Forest Research

Protecting the habitats which life depends on

Forest Research is an conservation, and restoration non-profit created by Terrible Foundation with full-autonomy, and independent financial support. Tasked with protecting the world’s biologically important and threatened habitats, acre by acre.

Current Initiatives

We're committed to increasing the capacity of communities around the globe – helping them to build secure livelihoods and improve their local environment through sustainable environmental practices. Working in partnership with local organisations to support community forestry projects.

Carbon Neutral

The world's warming up! Reducing our carbon emissions will slow the rise and you can do your bit to help in this global effort.

For less than the cost of a Latte a week ($3.30 / £2.00) you can offset your personal carbon footprint. Multiply this by the numbers in your family and we can offset your families carbon footprint. With businesses the calculation is more involved so either let us know what you need to offset and we will calculate the cost or ask our actuaries to help you (the service is free, but on a best endeavour basis).

We offset your carbon footprint by planting trees around the globe. Year on year so that we continue to offset your carbon. You will receive a certificate, from Terrible, indicating how your carbon is being offset.

In arriving at the figures above for individual and family carbon offsets we have assumed 89 tonnes a year (the average American produces 47 tonnes) for an individual. There are numerous calculators on-line that you can use to assess whether this figure is valid for your own circumstances. Talk to us and we can adjust the monthly figures in accordance with your calculations.


Many forest species are unable to survive for long in forest landscapes that have been severely fragmented by human actions. Fragmented patches of forest are exposed to a range of damaging processes including invasion of early successional and non-native species and increased predation rates. This ongoing damage makes both the habitat, and species that depend upon that habitat, highly vulnerable. Therefore, while securing and protecting surviving forest patches is the vital first step, it is sometimes not enough. Some habitat patches must then be expanded and reconnected if they are to sustain their characteristic wildlife.

Tree Planting

Where tree planting is necessary, funding supports a process that begins, in many reserves, with the collection of seeds for planting in reserve nurseries. Forest Research’s partners have worked with local communities to establish processes to cater to our demand. Trees selected for planting are a mixture of native species that grow naturally in nearby established forests.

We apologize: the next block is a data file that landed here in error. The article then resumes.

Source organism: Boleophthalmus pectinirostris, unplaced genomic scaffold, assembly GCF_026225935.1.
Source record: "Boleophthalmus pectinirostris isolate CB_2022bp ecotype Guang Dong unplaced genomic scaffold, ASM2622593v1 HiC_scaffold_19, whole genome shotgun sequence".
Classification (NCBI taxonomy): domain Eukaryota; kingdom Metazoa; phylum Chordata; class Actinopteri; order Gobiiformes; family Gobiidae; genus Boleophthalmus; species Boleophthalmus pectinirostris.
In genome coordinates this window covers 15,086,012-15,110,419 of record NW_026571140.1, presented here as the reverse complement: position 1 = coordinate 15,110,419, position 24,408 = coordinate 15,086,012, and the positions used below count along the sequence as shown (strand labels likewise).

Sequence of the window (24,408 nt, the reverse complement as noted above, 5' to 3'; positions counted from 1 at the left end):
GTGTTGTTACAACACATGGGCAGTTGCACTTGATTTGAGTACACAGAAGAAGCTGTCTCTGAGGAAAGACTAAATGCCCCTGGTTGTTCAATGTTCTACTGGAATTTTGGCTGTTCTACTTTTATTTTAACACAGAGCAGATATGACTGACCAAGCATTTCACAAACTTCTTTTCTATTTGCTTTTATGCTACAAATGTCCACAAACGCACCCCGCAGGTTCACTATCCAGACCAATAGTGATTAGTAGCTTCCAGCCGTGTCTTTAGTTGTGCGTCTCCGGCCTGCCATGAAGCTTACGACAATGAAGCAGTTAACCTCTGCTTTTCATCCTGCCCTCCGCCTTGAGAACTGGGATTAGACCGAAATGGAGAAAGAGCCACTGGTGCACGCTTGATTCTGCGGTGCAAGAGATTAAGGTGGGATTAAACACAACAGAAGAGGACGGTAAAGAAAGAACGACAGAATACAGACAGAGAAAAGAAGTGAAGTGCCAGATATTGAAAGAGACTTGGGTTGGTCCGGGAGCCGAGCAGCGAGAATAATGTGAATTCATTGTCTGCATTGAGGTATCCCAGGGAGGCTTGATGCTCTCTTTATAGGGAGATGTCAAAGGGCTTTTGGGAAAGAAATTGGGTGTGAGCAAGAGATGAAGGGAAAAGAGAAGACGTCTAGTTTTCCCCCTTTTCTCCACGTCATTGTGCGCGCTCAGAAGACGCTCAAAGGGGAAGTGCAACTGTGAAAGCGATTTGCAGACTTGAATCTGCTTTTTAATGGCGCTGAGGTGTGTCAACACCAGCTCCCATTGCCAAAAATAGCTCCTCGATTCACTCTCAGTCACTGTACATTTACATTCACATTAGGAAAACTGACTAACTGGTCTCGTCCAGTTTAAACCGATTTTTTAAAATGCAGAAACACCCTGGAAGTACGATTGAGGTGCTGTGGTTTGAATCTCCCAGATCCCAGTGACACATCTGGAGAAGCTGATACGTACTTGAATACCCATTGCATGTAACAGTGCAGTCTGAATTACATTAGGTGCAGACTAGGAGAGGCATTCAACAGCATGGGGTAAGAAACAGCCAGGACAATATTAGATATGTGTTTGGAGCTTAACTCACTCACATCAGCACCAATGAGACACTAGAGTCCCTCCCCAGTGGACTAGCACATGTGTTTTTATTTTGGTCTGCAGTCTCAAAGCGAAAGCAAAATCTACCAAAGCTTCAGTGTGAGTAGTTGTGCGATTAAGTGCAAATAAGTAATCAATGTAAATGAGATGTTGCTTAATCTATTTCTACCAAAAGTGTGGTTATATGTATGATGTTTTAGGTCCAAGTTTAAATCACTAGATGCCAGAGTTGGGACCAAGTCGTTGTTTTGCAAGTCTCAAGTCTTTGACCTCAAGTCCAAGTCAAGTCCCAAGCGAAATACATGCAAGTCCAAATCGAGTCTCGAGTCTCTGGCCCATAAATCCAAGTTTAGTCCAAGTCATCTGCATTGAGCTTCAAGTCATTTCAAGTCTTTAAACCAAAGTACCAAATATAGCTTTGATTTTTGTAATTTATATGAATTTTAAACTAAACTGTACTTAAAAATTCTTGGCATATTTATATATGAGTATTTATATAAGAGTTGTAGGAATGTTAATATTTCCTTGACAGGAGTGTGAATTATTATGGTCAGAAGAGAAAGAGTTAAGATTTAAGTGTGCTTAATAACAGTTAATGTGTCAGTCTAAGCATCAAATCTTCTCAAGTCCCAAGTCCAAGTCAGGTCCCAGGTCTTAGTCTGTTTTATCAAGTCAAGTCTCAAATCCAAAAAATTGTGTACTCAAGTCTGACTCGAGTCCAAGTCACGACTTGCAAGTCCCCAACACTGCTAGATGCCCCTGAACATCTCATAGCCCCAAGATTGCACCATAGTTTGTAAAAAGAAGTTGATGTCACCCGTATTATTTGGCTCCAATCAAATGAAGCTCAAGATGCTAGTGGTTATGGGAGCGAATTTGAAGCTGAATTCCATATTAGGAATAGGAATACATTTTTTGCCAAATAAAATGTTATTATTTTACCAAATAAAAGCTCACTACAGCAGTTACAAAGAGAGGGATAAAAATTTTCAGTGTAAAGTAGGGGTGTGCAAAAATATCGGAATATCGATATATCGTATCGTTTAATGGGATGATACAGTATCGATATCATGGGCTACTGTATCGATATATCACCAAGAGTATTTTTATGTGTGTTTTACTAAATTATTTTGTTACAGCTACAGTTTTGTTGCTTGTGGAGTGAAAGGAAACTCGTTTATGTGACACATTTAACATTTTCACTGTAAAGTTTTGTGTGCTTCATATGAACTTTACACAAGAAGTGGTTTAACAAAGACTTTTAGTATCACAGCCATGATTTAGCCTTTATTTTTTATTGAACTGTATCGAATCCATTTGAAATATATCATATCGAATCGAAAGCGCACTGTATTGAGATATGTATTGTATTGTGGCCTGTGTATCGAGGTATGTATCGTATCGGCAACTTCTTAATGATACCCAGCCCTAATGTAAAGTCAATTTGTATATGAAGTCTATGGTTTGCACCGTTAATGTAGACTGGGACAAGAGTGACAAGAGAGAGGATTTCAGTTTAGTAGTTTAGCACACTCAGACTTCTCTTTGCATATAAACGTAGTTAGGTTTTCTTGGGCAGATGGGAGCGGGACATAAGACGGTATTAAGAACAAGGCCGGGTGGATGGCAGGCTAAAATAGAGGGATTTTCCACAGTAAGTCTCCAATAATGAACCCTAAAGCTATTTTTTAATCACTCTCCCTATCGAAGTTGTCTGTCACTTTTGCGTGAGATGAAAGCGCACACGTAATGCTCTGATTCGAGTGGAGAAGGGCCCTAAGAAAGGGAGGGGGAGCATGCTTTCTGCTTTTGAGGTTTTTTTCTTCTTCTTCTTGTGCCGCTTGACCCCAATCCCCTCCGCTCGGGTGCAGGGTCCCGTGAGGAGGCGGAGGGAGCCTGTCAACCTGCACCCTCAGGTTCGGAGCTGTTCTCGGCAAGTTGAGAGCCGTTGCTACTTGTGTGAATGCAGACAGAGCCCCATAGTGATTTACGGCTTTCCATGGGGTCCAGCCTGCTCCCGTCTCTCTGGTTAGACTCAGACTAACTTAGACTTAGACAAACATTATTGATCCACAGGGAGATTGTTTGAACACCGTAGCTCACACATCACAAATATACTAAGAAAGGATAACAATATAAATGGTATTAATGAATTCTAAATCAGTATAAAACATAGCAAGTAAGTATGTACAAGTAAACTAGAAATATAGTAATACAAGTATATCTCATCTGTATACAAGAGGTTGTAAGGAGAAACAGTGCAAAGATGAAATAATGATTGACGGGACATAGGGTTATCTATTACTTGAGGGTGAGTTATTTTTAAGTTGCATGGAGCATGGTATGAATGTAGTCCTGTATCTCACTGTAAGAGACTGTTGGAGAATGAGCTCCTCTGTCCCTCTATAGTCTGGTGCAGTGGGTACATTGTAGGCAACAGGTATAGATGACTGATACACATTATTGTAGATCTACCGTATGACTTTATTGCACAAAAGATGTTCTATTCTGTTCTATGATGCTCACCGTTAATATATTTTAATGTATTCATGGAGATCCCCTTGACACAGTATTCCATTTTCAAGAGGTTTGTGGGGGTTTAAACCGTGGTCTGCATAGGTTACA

Assisted Regeneration

Assisted regeneration accelerates the natural succession process and is achieved by removing barriers, such as competition with invasive species, and disturbances such as cattle grazing and fire. This normally requires an area to be fenced and space around existing saplings to be cleared. In some areas enrichment planting complements the assisted natural regeneration and a mixture of local native tree and shrub species, similar in composition to the surrounding forest, is used. This ensures that key locally native tree and shrub species that might otherwise fail to colonise the site are present. Many tree species are known as ‘keystone resources’ because they provide a vital resource, such as fruits, for forest animals. By ensuring such species are present in the regenerating habitat, animals in adjacent forests are quickly provided with enhanced resources, bolstering their survival prospects.

Education Outreach

Education Outreach is a programme for schools which aims to support teachers and schools to inspire new generations about the local and global importance of trees and forests through an innovative combination of global learning and outdoor learning.

Education Outreach’s objectives are:

- Enable children to explore the role of trees and forests in environmental, economic, social and cultural terms
- Enable children to explore the causes of deforestation, and its impact on the environment, farming, climate change, and livelihoods
- Engage children as local guardians of trees (through tree planting and care projects)
- Engage children as global guardians of trees (through taking action against deforestation and irresponsible consumption of tree products)
- In the long term, we seek to change consumer behaviour in order to achieve a slow-down in the rate of deforestation and hence, an improvement in both the environment and in the lives of people who depend directly or indirectly on forests and trees

What makes us distinctive is that we bring together the two educational strands of development education (global learning) and outdoor education, to enable children to become both (informed) Tree Explorers and (active) Tree Guardians.

It's about:

- Both the local and global importance of trees and forests
- Creating powerful learning experiences for children through:
- Practical immersion in woodlands and forests
- Real life stories about the role of trees and forests in livelihoods and cultures
- The use of trees and forest resources and the New Zealand's impact on global deforestation

Forest Research can help schools develop learners’ values in relation to social and environmental justice and their behaviour as global citizens. Concepts of interdependence and sustainable development are common to both global learning and outdoor education. There is growing recognition of both the importance of outdoor education for children’s development and the current lack of opportunity children are given to play and learn outdoors.

Drop your carbon!

They say the average persons carbon footprint is 40 tonnes!

Let's do something about it! Start planting for as little as a coffee a week!